|Occurred : 7/27/2011 22:35 (Entered as : 07/27/11 22:35)
Reported: 7/30/2011 5:35:57 AM 05:35
Location: Brookings (near), SD
|White light getting larger, then smaller and fading away
I was driving north, at a speed of 75 mph, on Interstate 29 to my job in Brookings, SD. It was a dark and very clear night with the stars, highly visible. I was about 2 miles south of the Elkton/Sinai, SD exit and came upon a slower car which I decided to pass. Before passing, I happened to look up through my windshield and noticed a bright, white, light to the north about the size of a quarter. My first thought was that it was a plane with his landing lights on heading for the Sioux Falls Regional Airport about 40 miles to the south. I did not see any of the usual strobes on this light and thought that was a little strange but, assumed that it was coming straight south and maybe I just couldn't see them from my position.
I passed this car and a little way ahead was another car going much slower than the one that I had just passed. I looked again, before passing to see if the light was still there. It was but, had grown to about the size of a half dollar and still, I could see no strobes such as aircraft have. I was pretty interested in the light now but, was next to the car I was passing and sped up so I could have a good look at the light. In the matter of seconds that it took to fully pass the car and get back in the driving lane, when I looked up again, the white light had gone from the size of a half dollar to the size of a dime. I turned my attention to the road as I had road construction coming up, then, looked up again. To my amazement, the light had shrunk to the size of a star and then, it was just suddenly gone.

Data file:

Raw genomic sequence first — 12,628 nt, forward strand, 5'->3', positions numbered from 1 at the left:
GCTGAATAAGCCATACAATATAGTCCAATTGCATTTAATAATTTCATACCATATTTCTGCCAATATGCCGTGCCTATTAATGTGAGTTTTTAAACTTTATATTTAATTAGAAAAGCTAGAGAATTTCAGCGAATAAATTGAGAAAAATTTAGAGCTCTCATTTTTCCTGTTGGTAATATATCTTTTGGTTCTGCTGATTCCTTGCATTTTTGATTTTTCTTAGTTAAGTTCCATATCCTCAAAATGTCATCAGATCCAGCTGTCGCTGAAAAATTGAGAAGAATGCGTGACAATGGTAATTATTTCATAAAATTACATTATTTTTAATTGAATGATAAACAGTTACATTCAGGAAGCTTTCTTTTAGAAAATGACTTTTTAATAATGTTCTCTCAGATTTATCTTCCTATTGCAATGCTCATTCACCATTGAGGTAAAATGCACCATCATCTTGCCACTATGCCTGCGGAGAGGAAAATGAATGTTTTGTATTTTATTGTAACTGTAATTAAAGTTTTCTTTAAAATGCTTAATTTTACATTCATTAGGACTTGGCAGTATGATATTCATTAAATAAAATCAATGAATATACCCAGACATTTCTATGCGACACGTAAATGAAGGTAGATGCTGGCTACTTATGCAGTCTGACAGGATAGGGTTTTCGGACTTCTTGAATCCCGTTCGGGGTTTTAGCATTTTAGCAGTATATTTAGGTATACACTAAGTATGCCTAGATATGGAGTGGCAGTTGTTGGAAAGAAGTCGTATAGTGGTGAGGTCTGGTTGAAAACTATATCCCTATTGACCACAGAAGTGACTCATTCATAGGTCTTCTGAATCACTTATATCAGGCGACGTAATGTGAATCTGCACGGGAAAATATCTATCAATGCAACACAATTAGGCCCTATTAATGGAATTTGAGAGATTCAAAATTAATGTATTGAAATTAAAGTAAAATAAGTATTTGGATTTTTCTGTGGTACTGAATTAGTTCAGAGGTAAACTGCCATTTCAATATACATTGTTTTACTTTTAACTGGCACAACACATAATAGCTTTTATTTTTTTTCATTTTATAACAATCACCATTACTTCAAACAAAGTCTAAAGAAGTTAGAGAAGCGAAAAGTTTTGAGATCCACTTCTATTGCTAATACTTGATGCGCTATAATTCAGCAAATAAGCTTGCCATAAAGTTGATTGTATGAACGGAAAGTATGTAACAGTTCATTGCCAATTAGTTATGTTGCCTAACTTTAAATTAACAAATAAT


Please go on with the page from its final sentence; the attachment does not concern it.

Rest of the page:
The whole thing couldn't have taken more than 45 seconds. I was fascinated that it had gone from the size of a quarter to half dollar, then to the size of a dime, a star and then just gone, just like that. There was no noise, no contrail, no strobes, etc.
I am familiar with aircraft having grown up near an airport and I am a trained storm spotter and am well aware of atmospheric conditions.